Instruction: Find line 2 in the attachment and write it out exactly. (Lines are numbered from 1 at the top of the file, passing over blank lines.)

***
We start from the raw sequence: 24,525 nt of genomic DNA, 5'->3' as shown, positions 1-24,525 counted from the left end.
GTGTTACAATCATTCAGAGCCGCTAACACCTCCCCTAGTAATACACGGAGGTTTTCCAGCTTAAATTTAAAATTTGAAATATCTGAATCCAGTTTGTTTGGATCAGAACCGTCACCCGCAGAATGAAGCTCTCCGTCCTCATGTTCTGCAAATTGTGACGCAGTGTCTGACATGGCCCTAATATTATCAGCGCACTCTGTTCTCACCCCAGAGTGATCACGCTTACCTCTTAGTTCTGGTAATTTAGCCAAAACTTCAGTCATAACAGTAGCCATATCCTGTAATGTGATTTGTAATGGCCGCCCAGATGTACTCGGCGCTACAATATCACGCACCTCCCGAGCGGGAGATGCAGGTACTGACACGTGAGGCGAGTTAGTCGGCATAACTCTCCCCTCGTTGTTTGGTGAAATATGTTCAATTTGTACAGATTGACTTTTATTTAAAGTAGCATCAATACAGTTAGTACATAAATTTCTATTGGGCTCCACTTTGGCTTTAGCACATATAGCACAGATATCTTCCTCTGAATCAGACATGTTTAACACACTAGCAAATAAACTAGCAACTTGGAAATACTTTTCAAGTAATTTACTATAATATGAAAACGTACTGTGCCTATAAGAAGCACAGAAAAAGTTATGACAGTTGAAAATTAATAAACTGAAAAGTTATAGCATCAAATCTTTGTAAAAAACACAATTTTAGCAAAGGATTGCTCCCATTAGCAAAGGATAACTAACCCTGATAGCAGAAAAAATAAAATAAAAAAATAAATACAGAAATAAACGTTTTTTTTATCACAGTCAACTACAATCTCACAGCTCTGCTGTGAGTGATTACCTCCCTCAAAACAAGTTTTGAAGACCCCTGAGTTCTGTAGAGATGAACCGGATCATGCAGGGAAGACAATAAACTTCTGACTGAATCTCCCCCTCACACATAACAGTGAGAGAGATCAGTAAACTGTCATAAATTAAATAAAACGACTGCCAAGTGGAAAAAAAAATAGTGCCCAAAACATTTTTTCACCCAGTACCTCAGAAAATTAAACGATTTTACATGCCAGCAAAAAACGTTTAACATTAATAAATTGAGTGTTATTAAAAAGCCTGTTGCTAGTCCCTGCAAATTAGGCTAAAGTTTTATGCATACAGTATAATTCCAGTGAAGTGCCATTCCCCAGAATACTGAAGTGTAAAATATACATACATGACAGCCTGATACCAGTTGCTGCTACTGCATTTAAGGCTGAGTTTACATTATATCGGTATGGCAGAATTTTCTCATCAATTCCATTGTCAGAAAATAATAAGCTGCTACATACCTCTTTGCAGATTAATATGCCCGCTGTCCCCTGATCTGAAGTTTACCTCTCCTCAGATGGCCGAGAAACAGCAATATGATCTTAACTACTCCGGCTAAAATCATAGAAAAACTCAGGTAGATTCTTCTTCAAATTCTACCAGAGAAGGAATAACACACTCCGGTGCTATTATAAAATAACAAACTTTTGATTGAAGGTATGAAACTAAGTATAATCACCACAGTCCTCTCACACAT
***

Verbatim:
GTGTTACAATCATTCAGAGCCGCTAACACCTCCCCTAGTAATACACGGAGGTTTTCCAGCTTAAATTTAAAATTTGAAATATCTGAATCCAGTTTGTTTGGATCAGAACCGTCACCCGCAGAATGAAGCTCTCCGTCCTCATGTTCTGCAAATTGTGACGCAGTGTCTGACATGGCCCTAATATTATCAGCGCACTCTGTTCTCACCCCAGAGTGATCACGCTTACCTCTTAGTTCTGGTAATTTAGCCAAAACTTCAGTCATAACAGTAGCCATATCCTGTAATGTGATTTGTAATGGCCGCCCAGATGTACTCGGCGCTACAATATCACGCACCTCCCGAGCGGGAGATGCAGGTACTGACACGTGAGGCGAGTTAGTCGGCATAACTCTCCCCTCGTTGTTTGGTGAAATATGTTCAATTTGTACAGATTGACTTTTATTTAAAGTAGCATCAATACAGTTAGTACATAAATTTCTATTGGGCTCCACTTTGGCTTTAGCACATATAGCACAGATATCTTCCTCTGAATCAGACATGTTTAACACACTAGCAAATAAACTAGCAACTTGGAAATACTTTTCAAGTAATTTACTATAATATGAAAACGTACTGTGCCTATAAGAAGCACAGAAAAAGTTATGACAGTTGAAAATTAATAAACTGAAAAGTTATAGCATCAAATCTTTGTAAAAAACACAATTTTAGCAAAGGATTGCTCCCATTAGCAAAGGATAACTAACCCTGATAGCAGAAAAAATAAAATAAAAAAATAAATACAGAAATAAACGTTTTTTTTATCACAGTCAACTACAATCTCACAGCTCTGCTGTGAGTGATTACCTCCCTCAAAACAAGTTTTGAAGACCCCTGAGTTCTGTAGAGATGAACCGGATCATGCAGGGAAGACAATAAACTTCTGACTGAATCTCCCCCTCACACATAACAGTGAGAGAGATCAGTAAACTGTCATAAATTAAATAAAACGACTGCCAAGTGGAAAAAAAAATAGTGCCCAAAACATTTTTTCACCCAGTACCTCAGAAAATTAAACGATTTTACATGCCAGCAAAAAACGTTTAACATTAATAAATTGAGTGTTATTAAAAAGCCTGTTGCTAGTCCCTGCAAATTAGGCTAAAGTTTTATGCATACAGTATAATTCCAGTGAAGTGCCATTCCCCAGAATACTGAAGTGTAAAATATACATACATGACAGCCTGATACCAGTTGCTGCTACTGCATTTAAGGCTGAGTTTACATTATATCGGTATGGCAGAATTTTCTCATCAATTCCATTGTCAGAAAATAATAAGCTGCTACATACCTCTTTGCAGATTAATATGCCCGCTGTCCCCTGATCTGAAGTTTACCTCTCCTCAGATGGCCGAGAAACAGCAATATGATCTTAACTACTCCGGCTAAAATCATAGAAAAACTCAGGTAGATTCTTCTTCAAATTCTACCAGAGAAGGAATAACACACTCCGGTGCTATTATAAAATAACAAACTTTTGATTGAAGGTATGAAACTAAGTATAATCACCACAGTCCTCTCACACAT